Blacksmiths live irregular lives. When you are forging steel to make your livelihood, you find yourself keeping odd hours, for one. When it starts heating up in the summer months, I forge all night and sleep some of the day. When it’s cold outside, I come out of hibernation like a bear blinking in the sunlight and light up the days with fire and heat. We don’t keep the shop air conditioned, preferring to forge in synchronicity with the seasons and the weather.
As anyone who’s ever tossed and turned knows, you can get into a fog after a night of no sleep. Keeping normal relationships with diurnal folks means you just may not sleep at times…for longer periods than most are used to. Yesterday, after noticing in dismay as the morning sun was lighting up the sky, I began thinking about the meaning of life in a insomnia-induced waking reverie as I pounded steel. With sheer force I tried to induce the steel into the shapes that I deemed appropriate whether it’s functional, a piece of art, or a little of both.
The idea for this blog popped into my head and I started thinking about writing in general. With writing, you pluck words out of the air and arrange them neatly into sentences, limited only by your creativity and confidence. With steel, it’s like the words haven’t been invented yet, or even the letters. You are taking something that vehemently does not want to be moved and forcing it to yield with fire and a massive hammer. There is nothing neat about it as we struggle with nature ever time in a sort of primordial battle, reinventing nature’s rules with each blow.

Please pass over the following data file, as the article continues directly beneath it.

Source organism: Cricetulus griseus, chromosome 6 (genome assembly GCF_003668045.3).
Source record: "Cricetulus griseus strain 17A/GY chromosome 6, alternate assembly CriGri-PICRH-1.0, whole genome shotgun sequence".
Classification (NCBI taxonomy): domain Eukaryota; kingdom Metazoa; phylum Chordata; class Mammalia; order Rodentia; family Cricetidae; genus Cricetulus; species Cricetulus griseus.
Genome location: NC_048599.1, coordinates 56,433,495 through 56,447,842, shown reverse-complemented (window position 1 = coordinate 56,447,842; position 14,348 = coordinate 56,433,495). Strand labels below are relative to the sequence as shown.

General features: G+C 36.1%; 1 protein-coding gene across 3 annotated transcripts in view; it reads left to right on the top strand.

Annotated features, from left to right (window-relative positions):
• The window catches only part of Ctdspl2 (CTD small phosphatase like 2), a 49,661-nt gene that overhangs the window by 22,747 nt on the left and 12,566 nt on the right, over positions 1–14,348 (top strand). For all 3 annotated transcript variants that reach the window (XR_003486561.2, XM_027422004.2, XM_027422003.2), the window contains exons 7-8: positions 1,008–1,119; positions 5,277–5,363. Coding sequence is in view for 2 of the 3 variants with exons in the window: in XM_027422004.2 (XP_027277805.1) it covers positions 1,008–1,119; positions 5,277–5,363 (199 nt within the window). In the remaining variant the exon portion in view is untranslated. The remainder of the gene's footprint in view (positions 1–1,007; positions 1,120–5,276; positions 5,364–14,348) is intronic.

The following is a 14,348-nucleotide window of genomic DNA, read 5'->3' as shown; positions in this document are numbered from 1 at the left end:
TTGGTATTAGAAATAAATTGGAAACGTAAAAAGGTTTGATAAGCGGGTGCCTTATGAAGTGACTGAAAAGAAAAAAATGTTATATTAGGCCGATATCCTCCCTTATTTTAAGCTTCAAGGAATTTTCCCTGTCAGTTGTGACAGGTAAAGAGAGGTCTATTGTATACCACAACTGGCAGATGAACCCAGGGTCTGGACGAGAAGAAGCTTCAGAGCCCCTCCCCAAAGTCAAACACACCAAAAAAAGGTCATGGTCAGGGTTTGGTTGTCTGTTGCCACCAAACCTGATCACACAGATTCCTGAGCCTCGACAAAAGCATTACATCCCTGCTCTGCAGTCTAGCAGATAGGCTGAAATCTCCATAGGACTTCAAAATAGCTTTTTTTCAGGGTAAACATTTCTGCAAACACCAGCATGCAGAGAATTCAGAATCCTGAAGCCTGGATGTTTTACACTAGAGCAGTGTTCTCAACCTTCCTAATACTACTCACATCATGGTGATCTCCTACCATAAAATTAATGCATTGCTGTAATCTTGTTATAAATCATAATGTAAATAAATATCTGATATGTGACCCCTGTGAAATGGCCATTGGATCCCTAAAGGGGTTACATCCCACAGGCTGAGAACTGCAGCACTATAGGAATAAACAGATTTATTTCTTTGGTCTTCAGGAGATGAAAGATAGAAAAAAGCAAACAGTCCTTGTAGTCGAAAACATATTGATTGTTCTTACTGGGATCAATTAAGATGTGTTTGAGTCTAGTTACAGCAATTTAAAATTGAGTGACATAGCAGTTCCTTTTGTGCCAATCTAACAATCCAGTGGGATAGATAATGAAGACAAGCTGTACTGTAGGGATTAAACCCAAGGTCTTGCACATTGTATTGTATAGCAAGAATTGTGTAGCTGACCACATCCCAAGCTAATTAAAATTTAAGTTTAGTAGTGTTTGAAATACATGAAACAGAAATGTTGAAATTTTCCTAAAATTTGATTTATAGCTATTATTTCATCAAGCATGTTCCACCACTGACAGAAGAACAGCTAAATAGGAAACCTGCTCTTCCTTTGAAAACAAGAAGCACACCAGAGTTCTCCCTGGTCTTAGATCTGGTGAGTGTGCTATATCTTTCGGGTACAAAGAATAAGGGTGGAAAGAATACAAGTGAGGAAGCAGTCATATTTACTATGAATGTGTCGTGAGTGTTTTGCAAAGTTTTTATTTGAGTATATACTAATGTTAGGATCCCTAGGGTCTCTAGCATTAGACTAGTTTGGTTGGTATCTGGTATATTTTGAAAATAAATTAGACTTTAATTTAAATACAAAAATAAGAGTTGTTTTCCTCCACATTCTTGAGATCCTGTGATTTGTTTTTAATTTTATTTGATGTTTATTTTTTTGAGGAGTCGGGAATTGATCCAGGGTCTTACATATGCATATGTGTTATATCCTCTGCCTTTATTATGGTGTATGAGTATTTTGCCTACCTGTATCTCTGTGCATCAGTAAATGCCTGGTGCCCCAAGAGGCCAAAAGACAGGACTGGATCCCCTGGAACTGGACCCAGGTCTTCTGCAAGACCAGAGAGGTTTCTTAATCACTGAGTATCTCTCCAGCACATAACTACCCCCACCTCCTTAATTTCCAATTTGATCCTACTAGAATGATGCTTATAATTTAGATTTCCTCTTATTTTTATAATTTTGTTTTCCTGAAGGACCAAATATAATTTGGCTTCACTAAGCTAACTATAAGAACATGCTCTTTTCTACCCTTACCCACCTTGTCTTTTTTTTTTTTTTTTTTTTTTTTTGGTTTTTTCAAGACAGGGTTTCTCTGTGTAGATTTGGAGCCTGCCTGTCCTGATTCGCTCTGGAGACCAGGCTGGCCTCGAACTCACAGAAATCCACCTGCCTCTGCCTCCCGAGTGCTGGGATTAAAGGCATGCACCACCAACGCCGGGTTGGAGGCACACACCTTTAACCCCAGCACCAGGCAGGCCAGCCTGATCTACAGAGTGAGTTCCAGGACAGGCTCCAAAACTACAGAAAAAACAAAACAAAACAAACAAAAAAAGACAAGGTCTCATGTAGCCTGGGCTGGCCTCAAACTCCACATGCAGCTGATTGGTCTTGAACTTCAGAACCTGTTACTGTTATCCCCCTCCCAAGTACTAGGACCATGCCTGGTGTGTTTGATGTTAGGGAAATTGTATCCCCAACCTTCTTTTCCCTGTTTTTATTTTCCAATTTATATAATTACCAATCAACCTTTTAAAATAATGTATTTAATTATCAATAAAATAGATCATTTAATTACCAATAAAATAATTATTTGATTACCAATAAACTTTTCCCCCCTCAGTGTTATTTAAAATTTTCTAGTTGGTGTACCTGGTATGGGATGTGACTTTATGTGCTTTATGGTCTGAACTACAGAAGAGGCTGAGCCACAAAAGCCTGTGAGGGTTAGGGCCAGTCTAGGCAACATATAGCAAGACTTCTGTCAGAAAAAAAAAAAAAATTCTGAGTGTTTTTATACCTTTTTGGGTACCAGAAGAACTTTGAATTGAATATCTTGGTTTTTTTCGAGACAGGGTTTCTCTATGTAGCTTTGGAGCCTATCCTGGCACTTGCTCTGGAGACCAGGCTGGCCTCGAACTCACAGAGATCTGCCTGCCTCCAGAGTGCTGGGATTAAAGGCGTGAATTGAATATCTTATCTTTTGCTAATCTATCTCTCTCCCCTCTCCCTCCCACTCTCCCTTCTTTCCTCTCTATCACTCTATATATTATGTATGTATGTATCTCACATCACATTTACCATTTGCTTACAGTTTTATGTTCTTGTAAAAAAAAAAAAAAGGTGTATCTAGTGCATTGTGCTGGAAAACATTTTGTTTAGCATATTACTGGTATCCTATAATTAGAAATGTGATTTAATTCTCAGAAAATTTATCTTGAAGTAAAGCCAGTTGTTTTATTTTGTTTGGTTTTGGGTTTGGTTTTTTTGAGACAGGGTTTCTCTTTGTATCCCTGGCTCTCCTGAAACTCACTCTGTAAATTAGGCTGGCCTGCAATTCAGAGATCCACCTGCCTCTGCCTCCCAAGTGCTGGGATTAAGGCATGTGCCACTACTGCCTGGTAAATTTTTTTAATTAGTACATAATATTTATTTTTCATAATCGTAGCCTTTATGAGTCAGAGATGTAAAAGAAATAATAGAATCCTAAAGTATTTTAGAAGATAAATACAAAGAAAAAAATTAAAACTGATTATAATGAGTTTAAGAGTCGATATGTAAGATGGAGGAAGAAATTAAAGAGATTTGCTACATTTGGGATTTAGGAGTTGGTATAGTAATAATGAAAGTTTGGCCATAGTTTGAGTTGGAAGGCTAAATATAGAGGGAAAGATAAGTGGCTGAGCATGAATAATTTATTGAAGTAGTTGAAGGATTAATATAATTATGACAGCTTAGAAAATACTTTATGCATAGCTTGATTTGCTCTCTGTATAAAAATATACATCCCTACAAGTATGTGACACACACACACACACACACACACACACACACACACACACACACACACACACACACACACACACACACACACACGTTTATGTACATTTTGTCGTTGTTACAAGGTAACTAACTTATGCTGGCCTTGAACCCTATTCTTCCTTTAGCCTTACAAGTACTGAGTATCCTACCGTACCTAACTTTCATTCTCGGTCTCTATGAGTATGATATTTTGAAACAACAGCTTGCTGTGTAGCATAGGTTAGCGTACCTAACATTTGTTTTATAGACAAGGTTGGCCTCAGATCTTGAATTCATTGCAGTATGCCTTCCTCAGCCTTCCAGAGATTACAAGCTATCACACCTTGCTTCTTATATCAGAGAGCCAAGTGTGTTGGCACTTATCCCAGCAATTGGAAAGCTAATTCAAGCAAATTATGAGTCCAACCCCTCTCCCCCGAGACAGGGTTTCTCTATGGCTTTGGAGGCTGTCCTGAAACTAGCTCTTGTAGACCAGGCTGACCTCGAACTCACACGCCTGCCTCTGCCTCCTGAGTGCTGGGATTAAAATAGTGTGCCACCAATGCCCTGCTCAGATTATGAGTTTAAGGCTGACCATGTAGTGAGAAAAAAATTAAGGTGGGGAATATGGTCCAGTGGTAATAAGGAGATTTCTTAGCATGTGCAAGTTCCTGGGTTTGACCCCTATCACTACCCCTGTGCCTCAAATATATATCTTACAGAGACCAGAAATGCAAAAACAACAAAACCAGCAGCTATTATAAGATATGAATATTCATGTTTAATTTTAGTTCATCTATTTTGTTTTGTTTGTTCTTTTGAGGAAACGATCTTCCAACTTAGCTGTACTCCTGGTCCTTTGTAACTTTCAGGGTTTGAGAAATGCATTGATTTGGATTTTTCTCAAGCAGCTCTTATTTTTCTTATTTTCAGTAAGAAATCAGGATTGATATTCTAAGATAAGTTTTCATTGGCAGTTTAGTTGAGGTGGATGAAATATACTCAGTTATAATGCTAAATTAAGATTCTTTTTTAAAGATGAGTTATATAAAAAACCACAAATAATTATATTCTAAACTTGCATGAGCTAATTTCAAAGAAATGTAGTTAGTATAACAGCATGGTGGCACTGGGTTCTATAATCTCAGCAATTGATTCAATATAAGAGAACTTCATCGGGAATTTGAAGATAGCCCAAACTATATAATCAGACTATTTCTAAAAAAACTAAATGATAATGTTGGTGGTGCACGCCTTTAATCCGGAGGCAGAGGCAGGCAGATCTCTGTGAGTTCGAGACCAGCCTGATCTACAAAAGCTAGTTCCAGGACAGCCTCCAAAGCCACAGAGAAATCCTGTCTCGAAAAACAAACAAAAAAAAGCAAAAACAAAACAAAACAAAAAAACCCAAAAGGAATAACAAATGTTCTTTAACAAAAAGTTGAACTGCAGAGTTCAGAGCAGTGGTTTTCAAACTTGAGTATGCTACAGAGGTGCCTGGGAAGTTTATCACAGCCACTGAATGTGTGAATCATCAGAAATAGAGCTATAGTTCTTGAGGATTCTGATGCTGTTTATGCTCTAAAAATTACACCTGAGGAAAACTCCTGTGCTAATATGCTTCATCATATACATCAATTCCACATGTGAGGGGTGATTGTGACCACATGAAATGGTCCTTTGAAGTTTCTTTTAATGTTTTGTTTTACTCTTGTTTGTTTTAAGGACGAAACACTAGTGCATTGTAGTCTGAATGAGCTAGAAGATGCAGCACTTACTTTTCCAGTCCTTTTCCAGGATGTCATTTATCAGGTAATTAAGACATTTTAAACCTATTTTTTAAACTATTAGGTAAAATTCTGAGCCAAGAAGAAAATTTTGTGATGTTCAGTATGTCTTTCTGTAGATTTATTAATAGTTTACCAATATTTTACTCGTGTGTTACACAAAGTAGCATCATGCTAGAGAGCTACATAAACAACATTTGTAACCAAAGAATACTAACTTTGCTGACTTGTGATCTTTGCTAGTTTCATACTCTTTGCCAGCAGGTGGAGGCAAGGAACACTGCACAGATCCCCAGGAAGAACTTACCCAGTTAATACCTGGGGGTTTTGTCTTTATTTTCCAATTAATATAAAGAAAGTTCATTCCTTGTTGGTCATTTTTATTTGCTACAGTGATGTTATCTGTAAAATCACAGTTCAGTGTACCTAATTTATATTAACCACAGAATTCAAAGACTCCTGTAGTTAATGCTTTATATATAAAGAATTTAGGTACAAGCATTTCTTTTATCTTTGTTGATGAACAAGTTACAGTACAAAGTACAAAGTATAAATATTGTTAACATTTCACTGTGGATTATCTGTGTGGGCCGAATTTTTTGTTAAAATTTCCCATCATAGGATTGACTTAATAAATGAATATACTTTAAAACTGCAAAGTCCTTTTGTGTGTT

This got in my head as I pondered in my hypnagogic state the meaning of the work that we do at Matrix. We make stuff from material that puts up a fight, daily, nightly, year after year. It’s my job and my passion. But it wears on me, that constant resistance renewed daily.
But then again, when you heat, deform, and finish a piece of steel, the metal is transformed. It can withstand extreme pressure yet still maintain structural integrity under stress. Forged metal is harder, stronger, and more durable than cast or machined metal. It’s the pressure that makes it so. Forging in fire is so transformative that it has become an idiom that means something has been made stronger by the process—figurative or literal—of applying heat and pressure. It’s easy to draw a parallel to life in general.
This steel is kicking my butt, but in the process, it’s fortifying both me as a person, the product that we make at Matrix every day, and our team at large. We are getting stronger, more creative, bigger, and better. We are creating art and tools and fixtures and more from the hardest thing in the world from which to create—stubborn, assoholic steel. But then again, I can’t say we would have it any other way.
So, with a renewed appreciation and optimism for all the exciting projects we have coming down the pipeline, I want to thank Matrix customers for the opportunity to create something meaningful with an obstinate medium. We look forward to a long, hot, grueling, and transformative summer.